If Julia Ward Howe were alive today, she would be an advocate for World Vigilance

       She was a Mother of Vigilance in this respect, for while seeking peace she was not afraid to confront the Beast, and to battle him or her to the death if necessary.
        Today, it is easy for us to bemoan the horrors of war, and to want to drop our swords and shields and take up ploughshares, to turn toward butter and away from guns.    But that's not what Julia Ward Howe was saying in her Battle Hymn of the Republic.
        She was saying that Complacency, Terrorism's greatest cancer, must be met with Right Actions to the benefit of future generations.
       As a Mother of Vigilance, she recognized that the "serpent (evil)" must be crushed.  She was willing to relate the death of Jesus to make "men holy" an example of the duty of men to "die to make men free."
       From a modern peace point of view, this seems diametrically opposed to the idea of "no blood."   But to Julia Ward Howe, she realized that the Beast of Terror had to be stopped, and to stop him meant risking lives, and any life given in the pursuit of that goal would be a glorious life given, not unlike the death of Christ, dying so others could live.
       Historically, women have been major advocates of peace, but they also have historically been able to recognize the dangers of tyranny and oppression, and the price one is forced to pay if freedom is given over in the name of peace.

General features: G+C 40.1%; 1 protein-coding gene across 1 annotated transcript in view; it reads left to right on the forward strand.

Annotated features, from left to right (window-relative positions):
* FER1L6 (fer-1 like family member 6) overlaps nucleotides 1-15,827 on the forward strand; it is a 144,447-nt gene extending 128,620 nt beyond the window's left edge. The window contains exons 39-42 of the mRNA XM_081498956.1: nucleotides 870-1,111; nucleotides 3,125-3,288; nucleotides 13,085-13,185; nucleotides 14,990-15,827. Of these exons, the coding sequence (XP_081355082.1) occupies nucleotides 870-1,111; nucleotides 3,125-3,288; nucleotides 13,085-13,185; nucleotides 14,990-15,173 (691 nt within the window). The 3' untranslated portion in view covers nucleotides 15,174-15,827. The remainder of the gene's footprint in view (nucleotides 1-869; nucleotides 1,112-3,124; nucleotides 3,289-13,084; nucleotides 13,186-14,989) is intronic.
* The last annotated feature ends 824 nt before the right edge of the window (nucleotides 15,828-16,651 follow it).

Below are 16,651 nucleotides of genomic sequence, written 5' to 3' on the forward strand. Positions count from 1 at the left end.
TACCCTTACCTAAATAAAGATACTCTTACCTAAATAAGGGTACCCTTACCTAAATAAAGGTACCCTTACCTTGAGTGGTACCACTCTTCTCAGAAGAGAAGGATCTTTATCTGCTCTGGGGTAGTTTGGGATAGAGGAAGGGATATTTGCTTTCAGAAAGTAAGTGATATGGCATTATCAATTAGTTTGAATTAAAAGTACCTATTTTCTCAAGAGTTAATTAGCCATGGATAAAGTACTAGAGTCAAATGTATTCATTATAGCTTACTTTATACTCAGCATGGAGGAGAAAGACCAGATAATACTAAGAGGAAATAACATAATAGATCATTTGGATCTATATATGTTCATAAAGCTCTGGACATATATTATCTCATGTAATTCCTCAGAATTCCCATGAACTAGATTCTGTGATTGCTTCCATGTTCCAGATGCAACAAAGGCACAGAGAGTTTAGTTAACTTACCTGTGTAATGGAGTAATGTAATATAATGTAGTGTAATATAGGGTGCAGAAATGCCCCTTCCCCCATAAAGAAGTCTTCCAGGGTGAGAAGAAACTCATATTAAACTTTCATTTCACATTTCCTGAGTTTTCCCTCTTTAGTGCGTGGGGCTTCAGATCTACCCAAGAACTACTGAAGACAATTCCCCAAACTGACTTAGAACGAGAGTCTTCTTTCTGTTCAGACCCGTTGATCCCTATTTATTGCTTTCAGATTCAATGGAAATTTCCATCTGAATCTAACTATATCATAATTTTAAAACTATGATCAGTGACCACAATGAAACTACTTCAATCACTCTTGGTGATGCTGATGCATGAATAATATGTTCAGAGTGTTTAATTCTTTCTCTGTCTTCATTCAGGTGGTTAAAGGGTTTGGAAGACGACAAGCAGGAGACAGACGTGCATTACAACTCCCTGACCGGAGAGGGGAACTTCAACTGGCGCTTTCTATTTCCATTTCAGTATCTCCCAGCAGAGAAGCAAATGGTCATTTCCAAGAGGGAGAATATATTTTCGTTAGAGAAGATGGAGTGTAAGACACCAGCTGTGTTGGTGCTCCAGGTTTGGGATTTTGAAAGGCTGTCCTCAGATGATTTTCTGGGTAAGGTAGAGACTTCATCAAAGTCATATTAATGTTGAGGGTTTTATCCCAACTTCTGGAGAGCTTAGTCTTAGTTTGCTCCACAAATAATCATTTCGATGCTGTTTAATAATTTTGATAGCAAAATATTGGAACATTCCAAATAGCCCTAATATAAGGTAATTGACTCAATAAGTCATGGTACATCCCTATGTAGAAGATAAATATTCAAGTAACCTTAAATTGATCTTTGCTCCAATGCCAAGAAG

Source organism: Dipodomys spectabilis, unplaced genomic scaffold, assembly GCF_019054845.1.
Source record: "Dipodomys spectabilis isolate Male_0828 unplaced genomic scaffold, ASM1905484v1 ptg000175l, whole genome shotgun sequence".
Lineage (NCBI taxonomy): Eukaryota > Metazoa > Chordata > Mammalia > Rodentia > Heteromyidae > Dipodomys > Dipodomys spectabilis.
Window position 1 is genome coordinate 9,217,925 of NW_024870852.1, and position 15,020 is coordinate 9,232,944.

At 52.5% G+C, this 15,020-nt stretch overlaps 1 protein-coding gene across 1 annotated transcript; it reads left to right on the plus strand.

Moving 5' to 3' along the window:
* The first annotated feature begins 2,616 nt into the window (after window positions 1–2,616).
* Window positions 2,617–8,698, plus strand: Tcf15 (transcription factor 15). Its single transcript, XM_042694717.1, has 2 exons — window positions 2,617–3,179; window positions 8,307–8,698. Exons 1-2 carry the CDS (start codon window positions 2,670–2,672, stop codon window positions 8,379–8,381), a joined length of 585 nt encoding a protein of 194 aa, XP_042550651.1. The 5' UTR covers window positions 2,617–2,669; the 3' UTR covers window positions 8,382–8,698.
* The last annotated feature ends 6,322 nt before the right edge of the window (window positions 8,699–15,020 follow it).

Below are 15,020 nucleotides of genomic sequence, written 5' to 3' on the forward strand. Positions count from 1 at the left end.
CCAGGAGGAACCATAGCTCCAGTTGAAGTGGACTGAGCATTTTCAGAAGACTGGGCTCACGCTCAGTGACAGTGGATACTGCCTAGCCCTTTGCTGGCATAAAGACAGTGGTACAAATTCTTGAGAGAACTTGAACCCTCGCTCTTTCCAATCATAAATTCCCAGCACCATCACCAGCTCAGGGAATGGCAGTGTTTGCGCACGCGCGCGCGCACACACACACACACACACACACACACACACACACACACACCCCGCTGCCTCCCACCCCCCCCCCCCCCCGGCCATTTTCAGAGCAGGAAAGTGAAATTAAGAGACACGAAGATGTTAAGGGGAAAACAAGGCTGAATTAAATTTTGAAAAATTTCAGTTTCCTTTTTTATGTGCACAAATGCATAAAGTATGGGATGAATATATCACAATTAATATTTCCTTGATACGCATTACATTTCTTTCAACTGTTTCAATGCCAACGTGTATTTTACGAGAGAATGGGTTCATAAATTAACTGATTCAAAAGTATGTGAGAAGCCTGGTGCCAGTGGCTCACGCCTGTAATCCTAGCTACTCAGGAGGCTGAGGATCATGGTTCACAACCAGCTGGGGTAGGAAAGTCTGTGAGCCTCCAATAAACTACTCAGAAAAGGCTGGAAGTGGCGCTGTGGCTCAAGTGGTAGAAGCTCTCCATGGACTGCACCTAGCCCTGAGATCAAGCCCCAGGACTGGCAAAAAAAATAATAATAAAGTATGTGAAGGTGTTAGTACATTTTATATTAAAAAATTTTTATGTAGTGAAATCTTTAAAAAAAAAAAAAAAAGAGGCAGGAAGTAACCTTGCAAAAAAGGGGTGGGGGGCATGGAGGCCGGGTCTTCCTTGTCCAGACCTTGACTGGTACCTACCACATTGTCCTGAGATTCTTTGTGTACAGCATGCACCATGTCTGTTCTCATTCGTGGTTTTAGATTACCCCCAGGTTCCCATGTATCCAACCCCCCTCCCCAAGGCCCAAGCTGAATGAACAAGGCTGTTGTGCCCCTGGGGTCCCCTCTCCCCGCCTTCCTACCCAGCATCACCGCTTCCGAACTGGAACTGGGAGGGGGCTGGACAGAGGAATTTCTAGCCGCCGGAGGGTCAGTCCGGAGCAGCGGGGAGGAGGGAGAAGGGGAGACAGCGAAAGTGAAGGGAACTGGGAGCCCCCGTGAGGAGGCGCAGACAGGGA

That's why I believe if Julia Ward Howe were alive today, she would be an advocate for World Vigilance rather than World Peace.   World Vigilance means that nations and people arm themselves against the wrath of the Beast of Terror.   They train themselves to hold up the Sword of Vigilance and Shield of Vigilance against the Triad of Terrorism--Fear, Intimidation and Complacency.  

"As he died to make men holy, let us die to make men free"  December 1st, 1894

      Julia Ward Howe would recognize that to drop the Sword of Vigilance because it was a "weapon" or to cast off the Shield of Vigilance because it had the earmarks of a military weapon would only invite the Beast of Terror not deter him from sitting at the dinner table.
       As a Mother of Vigilance she would want the fences around the children's playground guarded by Sentinels of Vigilance, those willing to give their lives to protect the rights and freedom of the children.  She would not want to teach a child that might and force were bad, but rather that might and force, used to protect the children and Children's Children's Children's rights to live free and safe lives was a necessity.